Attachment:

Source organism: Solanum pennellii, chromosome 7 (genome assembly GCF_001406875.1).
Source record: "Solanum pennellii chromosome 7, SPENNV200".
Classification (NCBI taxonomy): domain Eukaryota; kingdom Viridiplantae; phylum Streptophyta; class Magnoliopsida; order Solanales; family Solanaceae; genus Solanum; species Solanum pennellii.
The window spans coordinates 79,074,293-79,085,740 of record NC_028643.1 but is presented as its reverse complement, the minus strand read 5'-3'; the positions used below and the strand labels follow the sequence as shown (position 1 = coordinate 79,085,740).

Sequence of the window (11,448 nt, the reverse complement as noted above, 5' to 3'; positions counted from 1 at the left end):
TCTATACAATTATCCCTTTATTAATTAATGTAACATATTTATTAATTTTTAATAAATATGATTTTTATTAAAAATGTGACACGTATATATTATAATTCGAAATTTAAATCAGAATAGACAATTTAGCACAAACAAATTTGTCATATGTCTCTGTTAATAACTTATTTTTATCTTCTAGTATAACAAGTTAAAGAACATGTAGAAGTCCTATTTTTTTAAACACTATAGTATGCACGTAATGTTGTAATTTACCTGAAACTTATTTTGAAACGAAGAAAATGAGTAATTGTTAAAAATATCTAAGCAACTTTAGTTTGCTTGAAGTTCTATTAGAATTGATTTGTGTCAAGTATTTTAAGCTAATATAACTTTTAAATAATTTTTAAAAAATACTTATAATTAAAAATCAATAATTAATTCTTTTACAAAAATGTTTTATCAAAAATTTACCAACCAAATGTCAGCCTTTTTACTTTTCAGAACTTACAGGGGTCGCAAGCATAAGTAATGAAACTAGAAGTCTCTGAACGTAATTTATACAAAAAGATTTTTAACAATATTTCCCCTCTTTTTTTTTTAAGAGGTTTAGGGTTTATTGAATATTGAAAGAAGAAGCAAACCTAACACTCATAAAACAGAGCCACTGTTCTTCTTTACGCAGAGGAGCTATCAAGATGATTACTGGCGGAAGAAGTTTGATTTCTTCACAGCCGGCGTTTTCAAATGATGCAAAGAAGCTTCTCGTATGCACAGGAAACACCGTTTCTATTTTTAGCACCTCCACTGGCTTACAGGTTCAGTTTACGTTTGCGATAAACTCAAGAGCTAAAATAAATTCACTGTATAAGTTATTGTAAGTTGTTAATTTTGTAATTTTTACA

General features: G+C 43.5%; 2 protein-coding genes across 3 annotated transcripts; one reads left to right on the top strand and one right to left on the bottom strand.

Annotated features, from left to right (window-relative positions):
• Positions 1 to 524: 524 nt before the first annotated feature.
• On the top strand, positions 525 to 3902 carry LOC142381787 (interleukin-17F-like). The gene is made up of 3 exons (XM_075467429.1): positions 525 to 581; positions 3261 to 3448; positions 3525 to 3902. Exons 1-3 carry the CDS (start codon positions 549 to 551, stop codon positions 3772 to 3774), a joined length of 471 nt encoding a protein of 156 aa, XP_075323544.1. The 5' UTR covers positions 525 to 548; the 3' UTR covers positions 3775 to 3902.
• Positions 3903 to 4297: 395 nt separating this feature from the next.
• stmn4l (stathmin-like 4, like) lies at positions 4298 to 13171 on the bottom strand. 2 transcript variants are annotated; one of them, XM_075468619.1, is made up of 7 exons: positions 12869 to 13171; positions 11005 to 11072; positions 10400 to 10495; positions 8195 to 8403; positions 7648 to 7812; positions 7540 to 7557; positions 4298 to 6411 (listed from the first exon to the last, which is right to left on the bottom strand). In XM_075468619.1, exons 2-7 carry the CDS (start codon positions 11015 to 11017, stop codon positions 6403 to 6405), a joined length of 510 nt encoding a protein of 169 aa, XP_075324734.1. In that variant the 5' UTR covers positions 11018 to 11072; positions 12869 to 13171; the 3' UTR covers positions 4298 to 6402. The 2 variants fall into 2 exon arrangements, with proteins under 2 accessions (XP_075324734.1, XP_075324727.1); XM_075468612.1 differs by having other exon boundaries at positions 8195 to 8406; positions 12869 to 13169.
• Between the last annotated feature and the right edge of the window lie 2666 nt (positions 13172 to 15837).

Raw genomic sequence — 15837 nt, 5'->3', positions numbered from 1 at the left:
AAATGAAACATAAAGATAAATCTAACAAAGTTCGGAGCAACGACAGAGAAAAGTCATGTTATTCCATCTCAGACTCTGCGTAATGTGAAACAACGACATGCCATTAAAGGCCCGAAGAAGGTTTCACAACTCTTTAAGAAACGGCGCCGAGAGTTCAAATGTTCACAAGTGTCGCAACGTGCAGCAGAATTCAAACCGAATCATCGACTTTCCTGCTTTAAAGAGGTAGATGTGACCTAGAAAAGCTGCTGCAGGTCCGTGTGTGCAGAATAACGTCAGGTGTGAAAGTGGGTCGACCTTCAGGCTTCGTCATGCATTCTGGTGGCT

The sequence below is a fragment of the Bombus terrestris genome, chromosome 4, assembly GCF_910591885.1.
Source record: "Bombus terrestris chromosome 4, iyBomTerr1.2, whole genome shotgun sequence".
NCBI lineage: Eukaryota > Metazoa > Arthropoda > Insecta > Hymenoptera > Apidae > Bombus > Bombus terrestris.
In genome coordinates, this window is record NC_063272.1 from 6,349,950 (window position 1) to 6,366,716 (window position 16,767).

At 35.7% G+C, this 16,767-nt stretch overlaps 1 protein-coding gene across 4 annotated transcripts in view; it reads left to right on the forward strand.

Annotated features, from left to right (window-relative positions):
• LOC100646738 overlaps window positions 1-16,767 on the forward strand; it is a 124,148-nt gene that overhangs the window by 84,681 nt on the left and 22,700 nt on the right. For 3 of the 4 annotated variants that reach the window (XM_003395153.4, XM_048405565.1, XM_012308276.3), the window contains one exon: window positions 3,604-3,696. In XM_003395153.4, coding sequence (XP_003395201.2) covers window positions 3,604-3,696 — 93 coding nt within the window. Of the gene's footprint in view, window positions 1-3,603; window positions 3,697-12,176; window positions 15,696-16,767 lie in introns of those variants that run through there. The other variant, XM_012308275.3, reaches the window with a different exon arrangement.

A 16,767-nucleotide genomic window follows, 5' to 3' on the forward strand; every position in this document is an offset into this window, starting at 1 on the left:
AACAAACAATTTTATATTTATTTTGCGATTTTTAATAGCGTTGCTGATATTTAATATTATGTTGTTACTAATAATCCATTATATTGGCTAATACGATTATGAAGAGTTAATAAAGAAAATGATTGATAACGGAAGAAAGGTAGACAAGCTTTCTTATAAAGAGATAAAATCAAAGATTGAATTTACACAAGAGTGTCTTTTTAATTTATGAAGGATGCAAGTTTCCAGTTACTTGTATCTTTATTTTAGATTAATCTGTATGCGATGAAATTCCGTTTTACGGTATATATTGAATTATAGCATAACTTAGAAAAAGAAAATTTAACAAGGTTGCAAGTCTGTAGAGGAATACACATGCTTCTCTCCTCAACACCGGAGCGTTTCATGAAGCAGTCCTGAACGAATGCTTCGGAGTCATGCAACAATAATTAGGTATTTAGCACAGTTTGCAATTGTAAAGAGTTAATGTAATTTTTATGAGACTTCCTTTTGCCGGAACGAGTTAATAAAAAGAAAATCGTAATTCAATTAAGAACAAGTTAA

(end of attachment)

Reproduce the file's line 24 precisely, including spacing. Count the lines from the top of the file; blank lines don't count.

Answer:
AACAAACAATTTTATATTTATTTTGCGATTTTTAATAGCGTTGCTGATATTTAATATTATGTTGTTACTAATAATCCATTATATTGGCTAATACGATTATGAAGAGTTAATAAAGAAAATGATTGATAACGGAAGAAAGGTAGACAAGCTTTCTTATAAAGAGATAAAATCAAAGATTGAATTTACACAAGAGTGTCTTTTTAATTTATGAAGGATGCAAGTTTCCAGTTACTTGTATCTTTATTTTAGATTAATCTGTATGCGATGAAATTCCGTTTTACGGTATATATTGAATTATAGCATAACTTAGAAAAAGAAAATTTAACAAGGTTGCAAGTCTGTAGAGGAATACACATGCTTCTCTCCTCAACACCGGAGCGTTTCATGAAGCAGTCCTGAACGAATGCTTCGGAGTCATGCAACAATAATTAGGTATTTAGCACAGTTTGCAATTGTAAAGAGTTAATGTAATTTTTATGAGACTTCCTTTTGCCGGAACGAGTTAATAAAAAGAAAATCGTAATTCAATTAAGAACAAGTTAA